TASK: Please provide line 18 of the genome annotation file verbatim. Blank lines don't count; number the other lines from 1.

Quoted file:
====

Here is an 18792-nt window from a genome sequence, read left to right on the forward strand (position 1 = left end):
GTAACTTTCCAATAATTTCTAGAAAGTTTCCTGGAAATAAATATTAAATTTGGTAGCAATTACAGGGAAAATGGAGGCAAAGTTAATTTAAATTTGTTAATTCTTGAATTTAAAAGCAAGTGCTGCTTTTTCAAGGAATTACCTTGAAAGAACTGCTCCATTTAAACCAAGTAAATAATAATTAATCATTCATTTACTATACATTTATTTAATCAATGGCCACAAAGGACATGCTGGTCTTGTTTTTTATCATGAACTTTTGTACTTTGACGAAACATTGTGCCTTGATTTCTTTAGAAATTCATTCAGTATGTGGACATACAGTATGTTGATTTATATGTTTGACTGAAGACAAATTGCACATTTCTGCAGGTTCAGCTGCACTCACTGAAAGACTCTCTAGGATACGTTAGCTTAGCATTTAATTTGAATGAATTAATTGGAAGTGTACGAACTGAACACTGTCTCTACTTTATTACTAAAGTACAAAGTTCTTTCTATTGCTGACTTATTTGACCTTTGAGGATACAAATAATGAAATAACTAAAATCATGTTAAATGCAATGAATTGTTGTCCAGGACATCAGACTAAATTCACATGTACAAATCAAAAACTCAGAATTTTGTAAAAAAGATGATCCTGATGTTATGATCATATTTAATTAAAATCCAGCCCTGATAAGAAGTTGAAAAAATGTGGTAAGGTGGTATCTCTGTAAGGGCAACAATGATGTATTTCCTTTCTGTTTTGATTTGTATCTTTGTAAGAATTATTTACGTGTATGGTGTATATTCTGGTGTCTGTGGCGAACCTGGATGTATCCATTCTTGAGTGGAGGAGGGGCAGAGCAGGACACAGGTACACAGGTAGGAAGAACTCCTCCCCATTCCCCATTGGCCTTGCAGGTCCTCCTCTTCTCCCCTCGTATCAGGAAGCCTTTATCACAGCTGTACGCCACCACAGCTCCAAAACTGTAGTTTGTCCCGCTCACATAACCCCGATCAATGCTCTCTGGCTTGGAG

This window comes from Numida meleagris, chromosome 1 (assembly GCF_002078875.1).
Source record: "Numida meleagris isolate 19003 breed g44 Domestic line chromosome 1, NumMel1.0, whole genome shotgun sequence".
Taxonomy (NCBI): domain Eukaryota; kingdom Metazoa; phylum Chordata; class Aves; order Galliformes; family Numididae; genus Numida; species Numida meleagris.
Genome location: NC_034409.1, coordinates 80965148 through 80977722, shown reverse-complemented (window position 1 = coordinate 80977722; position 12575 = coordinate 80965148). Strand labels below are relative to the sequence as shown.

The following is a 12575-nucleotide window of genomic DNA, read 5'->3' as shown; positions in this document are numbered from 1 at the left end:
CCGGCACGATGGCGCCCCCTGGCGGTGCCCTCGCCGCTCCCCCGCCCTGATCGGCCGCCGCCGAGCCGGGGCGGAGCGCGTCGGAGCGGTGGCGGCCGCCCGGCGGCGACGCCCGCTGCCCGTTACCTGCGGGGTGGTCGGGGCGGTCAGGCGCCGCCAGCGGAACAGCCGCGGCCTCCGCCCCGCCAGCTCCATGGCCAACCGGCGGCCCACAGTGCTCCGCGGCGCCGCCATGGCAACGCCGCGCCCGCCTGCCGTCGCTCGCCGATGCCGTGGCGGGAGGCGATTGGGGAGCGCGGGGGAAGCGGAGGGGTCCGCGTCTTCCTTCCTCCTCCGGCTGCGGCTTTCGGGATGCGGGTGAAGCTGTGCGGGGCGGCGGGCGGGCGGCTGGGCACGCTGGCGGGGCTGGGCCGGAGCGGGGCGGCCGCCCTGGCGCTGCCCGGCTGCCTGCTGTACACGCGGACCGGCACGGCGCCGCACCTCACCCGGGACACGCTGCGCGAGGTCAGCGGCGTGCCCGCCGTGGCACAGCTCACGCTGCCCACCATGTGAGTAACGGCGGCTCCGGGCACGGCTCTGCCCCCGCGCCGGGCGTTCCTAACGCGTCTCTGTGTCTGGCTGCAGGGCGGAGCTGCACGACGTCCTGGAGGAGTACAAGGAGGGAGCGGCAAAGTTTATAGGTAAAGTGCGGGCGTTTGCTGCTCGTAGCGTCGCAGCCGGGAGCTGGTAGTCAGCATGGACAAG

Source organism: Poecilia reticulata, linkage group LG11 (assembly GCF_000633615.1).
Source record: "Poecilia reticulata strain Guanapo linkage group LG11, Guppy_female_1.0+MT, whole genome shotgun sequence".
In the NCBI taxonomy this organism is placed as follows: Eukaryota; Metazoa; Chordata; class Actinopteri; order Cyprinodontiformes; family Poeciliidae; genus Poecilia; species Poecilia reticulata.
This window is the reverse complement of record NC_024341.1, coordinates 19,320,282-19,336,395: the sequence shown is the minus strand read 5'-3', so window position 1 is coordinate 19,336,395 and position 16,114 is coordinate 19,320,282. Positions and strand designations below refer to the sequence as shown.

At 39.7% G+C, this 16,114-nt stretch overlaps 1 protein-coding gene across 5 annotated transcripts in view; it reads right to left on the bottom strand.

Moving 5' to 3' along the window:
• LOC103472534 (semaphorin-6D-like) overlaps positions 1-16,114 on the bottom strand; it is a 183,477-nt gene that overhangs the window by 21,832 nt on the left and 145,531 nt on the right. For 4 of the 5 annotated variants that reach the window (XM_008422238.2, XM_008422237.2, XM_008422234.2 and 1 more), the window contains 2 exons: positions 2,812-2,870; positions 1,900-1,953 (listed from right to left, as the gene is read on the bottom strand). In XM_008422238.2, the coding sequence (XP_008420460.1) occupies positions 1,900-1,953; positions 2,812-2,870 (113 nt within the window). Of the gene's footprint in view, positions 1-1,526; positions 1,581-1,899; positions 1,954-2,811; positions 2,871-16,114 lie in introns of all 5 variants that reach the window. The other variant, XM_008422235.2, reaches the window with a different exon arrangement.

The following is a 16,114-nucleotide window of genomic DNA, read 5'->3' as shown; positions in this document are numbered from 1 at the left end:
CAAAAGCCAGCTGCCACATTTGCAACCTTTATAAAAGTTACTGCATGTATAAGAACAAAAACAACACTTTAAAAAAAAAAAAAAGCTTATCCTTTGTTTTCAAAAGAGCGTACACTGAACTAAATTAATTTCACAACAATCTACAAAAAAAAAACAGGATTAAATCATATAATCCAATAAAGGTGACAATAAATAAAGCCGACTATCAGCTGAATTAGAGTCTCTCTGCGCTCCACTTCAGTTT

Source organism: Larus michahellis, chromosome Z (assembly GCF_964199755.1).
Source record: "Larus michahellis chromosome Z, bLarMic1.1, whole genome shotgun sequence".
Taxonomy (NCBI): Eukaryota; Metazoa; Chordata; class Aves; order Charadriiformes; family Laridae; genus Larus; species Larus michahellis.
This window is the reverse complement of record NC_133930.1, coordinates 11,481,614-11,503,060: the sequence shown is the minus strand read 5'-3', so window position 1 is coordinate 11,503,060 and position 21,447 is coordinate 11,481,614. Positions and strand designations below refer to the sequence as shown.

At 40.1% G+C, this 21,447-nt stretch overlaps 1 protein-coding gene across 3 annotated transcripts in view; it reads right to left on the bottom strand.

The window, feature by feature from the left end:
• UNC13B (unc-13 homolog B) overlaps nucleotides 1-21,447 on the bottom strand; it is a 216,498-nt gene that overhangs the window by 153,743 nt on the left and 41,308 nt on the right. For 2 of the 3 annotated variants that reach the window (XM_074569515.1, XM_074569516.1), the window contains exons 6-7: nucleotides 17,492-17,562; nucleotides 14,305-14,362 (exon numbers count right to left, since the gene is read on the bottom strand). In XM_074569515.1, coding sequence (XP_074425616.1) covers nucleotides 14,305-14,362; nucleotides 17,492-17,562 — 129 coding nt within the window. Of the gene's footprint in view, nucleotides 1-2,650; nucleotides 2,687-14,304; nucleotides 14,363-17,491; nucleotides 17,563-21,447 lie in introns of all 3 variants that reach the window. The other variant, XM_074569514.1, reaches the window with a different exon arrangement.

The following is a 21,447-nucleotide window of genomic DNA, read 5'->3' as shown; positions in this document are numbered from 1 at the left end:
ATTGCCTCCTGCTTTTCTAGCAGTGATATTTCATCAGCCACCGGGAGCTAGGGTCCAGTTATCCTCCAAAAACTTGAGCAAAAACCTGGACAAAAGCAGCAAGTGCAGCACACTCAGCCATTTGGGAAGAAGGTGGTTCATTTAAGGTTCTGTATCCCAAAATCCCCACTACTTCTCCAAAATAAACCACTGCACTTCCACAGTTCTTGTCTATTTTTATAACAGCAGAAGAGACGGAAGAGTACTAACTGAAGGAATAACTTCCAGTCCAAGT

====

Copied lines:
Source organism: Larus michahellis, chromosome Z (assembly GCF_964199755.1).